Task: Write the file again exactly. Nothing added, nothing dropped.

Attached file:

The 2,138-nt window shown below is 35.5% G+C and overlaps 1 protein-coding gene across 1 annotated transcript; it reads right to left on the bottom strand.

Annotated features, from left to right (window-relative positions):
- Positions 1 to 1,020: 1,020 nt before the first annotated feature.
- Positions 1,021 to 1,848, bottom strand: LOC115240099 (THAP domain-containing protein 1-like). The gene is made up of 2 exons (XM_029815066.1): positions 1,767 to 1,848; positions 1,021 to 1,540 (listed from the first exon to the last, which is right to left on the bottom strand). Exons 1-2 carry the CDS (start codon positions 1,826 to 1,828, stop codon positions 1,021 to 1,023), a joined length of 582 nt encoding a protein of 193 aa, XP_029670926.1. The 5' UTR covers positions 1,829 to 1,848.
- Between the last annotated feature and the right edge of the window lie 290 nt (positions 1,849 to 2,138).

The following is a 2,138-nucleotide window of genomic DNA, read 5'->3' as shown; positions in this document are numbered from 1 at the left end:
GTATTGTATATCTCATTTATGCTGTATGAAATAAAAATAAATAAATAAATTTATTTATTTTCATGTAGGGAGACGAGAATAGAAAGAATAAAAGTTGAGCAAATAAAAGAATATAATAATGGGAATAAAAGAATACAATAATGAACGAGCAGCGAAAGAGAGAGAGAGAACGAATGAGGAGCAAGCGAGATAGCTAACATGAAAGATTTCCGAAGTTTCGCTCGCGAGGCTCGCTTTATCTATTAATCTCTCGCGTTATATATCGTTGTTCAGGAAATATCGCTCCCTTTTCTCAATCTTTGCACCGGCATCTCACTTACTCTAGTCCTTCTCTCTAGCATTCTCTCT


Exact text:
The 2,138-nt window shown below is 35.5% G+C and overlaps 1 protein-coding gene across 1 annotated transcript; it reads right to left on the bottom strand.

Annotated features, from left to right (window-relative positions):
- Positions 1 to 1,020: 1,020 nt before the first annotated feature.
- Positions 1,021 to 1,848, bottom strand: LOC115240099 (THAP domain-containing protein 1-like). The gene is made up of 2 exons (XM_029815066.1): positions 1,767 to 1,848; positions 1,021 to 1,540 (listed from the first exon to the last, which is right to left on the bottom strand). Exons 1-2 carry the CDS (start codon positions 1,826 to 1,828, stop codon positions 1,021 to 1,023), a joined length of 582 nt encoding a protein of 193 aa, XP_029670926.1. The 5' UTR covers positions 1,829 to 1,848.
- Between the last annotated feature and the right edge of the window lie 290 nt (positions 1,849 to 2,138).

The following is a 2,138-nucleotide window of genomic DNA, read 5'->3' as shown; positions in this document are numbered from 1 at the left end:
GTATTGTATATCTCATTTATGCTGTATGAAATAAAAATAAATAAATAAATTTATTTATTTTCATGTAGGGAGACGAGAATAGAAAGAATAAAAGTTGAGCAAATAAAAGAATATAATAATGGGAATAAAAGAATACAATAATGAACGAGCAGCGAAAGAGAGAGAGAGAACGAATGAGGAGCAAGCGAGATAGCTAACATGAAAGATTTCCGAAGTTTCGCTCGCGAGGCTCGCTTTATCTATTAATCTCTCGCGTTATATATCGTTGTTCAGGAAATATCGCTCCCTTTTCTCAATCTTTGCACCGGCATCTCACTTACTCTAGTCCTTCTCTCTAGCATTCTCTCT